SB 1412 (Criminal History Inquiries):  This bill amends Labor Code section 432.7, which limits employers’ ability to conduct criminal history inquiries and to use criminal history information in employment decisions.  Existing law makes an exception for employers who are required by federal or state law to inquire into an applicant’s or employee’s criminal history.  The amendment is intended to tighten the exception to apply only where an employer is required by law to inquire into a “particular conviction” or where an employer cannot by law hire someone with a “particular conviction.”  to make clear that employers may only consider “particular convictions” when assessing criminal history.  “Particular conviction” is defined only to mean “a conviction for specific criminal conduct or a category of criminal offenses prescribed by any federal law, federal regulation or state law that contains requirements, exclusions, or both, expressly based on that specific criminal conduct or category of criminal offenses.”

Well, there it is. More laws for employers to keep up with. We had anticipated that all of the above were going to be passed and have the sexual harassment training for employees and the new law regarding human trafficking for hotels.

Is Your Website Compatible for the Visually Impaired? The lawsuits are emerging!

September 24, 2018

Yes, there are several car dealerships on the east coast being sued because their websites are a violation of the American with Disabilities Act. You are reading this correctly and this issue can spread very quickly to other industries and other states. Here are the facts of this case but understand, this is an issue that can easily spread to other industries.

The basis of the lawsuit is the dealership operated its business in a manner and way that effectively excludes individuals who are visually impaired from access to the dealership’s business. In other words, the consumer in question was not able to visually see the vehicles offered by the dealership. This included color, features, pricing, make and model. The plaintiff’s argument is that the business did not have a website compatible with “Open Access” which permitted Open Access members to be able to “view” its website. Businesses, to be compatible, need to have “screen reader software” which permits the visually impaired to be able to obtain the information (products & services) offered by the business.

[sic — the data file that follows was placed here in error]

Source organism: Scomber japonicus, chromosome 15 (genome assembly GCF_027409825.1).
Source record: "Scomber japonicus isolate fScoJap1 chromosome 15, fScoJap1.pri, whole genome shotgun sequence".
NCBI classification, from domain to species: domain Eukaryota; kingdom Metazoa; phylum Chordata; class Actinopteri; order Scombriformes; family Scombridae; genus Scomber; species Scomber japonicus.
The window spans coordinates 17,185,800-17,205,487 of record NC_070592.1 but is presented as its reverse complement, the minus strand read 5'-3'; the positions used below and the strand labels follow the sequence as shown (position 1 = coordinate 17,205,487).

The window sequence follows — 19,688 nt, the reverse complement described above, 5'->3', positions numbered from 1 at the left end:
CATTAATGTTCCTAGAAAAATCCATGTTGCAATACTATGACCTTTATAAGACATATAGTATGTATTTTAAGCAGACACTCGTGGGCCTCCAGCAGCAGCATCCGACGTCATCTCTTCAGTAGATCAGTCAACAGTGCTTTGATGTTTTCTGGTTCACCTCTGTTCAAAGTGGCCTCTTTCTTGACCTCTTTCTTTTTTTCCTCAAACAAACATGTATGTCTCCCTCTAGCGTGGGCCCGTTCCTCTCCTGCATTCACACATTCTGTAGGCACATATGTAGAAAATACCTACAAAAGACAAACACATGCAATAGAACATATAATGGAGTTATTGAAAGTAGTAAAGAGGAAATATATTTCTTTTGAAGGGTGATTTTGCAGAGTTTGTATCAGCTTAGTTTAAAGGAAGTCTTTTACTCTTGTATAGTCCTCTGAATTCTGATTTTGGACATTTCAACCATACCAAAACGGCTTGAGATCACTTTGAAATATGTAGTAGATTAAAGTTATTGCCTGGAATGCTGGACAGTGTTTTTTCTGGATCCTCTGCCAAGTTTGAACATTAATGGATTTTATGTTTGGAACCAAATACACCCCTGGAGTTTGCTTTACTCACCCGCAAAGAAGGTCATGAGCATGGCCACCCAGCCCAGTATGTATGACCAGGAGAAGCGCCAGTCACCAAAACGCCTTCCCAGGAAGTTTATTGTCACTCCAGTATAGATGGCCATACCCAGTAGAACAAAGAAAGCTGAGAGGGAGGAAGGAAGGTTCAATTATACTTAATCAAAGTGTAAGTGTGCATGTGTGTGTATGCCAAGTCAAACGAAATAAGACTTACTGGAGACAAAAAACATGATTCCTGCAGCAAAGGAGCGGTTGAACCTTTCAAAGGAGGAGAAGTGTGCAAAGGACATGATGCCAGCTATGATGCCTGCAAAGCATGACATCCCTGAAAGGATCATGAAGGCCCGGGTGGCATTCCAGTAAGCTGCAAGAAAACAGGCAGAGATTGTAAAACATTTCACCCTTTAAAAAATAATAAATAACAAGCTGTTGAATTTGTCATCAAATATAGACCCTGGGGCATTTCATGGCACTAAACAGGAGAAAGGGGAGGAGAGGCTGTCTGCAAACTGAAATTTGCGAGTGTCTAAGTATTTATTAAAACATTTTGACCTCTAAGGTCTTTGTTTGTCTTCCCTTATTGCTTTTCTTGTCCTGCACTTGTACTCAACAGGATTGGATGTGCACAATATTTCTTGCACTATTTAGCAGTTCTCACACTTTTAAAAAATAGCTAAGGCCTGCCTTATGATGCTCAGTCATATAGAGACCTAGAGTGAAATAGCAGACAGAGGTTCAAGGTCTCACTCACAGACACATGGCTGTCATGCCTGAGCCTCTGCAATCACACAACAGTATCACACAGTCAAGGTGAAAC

My research on this issue is that the website has to be built on an HTML system (I am not an IT person) which then permits the visually impaired consumer’s “Screen Reader” software to access the website. However, there is a secondary issue. The website must have text that is readable. A picture of a car, as an example, cannot be “read.” The Screen Reader must be able to read words describing the car, the price, the features, the colors, the product or services. It really is a two-step process of sorts.

The other specific allegations listed in the complaint are as follows:

  1. The website is not designed with consideration for “Universal” design so the visually impaired individuals who use screen reader software can access the website;
  2. Defendant’s website does not have the sign of website accessibility;
  3. Defendant has not provided any auxiliary aid or service which would assist plaintiff;
  4. Defendant has not initiated an ADA policy for effective communication to ensure full and equal use of their business by individuals with disabilities;
  5. Defendant had not designed an employee as an “Accessibility Coordinator” to ensure full and equal use of its electronic documents and website by individuals with disabilities;
  6. Defendant has not created and instituted a “Specialized Customer Assistance Line,” nor service or email contact mode for customer assistance for the visually impaired;
  7. Defendant has not offered any form of electronic documents in an accessible format for blind or visually impaired individuals.

Businesses that are dealing directly with the public offering their products and services to the general public need to take a close look at their websites to insure they are in compliance with the ADA requirements for the visually impaired. Another thought. As a business do you offer online employment applications? Could the issue presented above spread this far? Who knows!

Note: This is not an “employment” related article. It is a consumer/business offering and any assistance requested will be under James W. Potts, LLC. This includes writing policies & procedures and Americans with Disabilities (ADA) training only. If you desire assistance email me at or call the office at 626-396-1070.


Building Trust as a Manager!

September 17, 2018

Managers have to build trust with their team! I came across some tips I thought were very good and wanted to share the information?

  1. Be humble; not charismatic. It is natural that we are attracted to people whom we perceive to be inspiring, fun, and engaging. It makes sense that you need a little charisma or pizzazz to stand out from others and get noticed. Charisma can also be useful for engaging and inspiring others towards the organizational mission. However, too much of this may be a bad thing in the eyes of your team members. Unchecked charisma will lead to a reputation of self-absorption and self-promotion. When team members get the sense that you are focused on your own concerns and ideas, they feel unsupported. The team may start to worry that you will no longer do what is best for the team or organization, and that you will instead do what is best for your own agenda.
  1. Be steady and dependable; it will get you further. While you may have been noticed and promoted based on your charisma, being reliable, rule-following, and responsible is more important for your team. As a leader, you have a tremendous amount of autonomy and decision-making power. If we are to entrust our leaders with such power, we need to be confident in their ability to remain true to their word and to do what’s right for the organization. Showing your team that you exercise caution, take calculated risks, and will adhere to organizational principles will go a long way toward gaining their trust.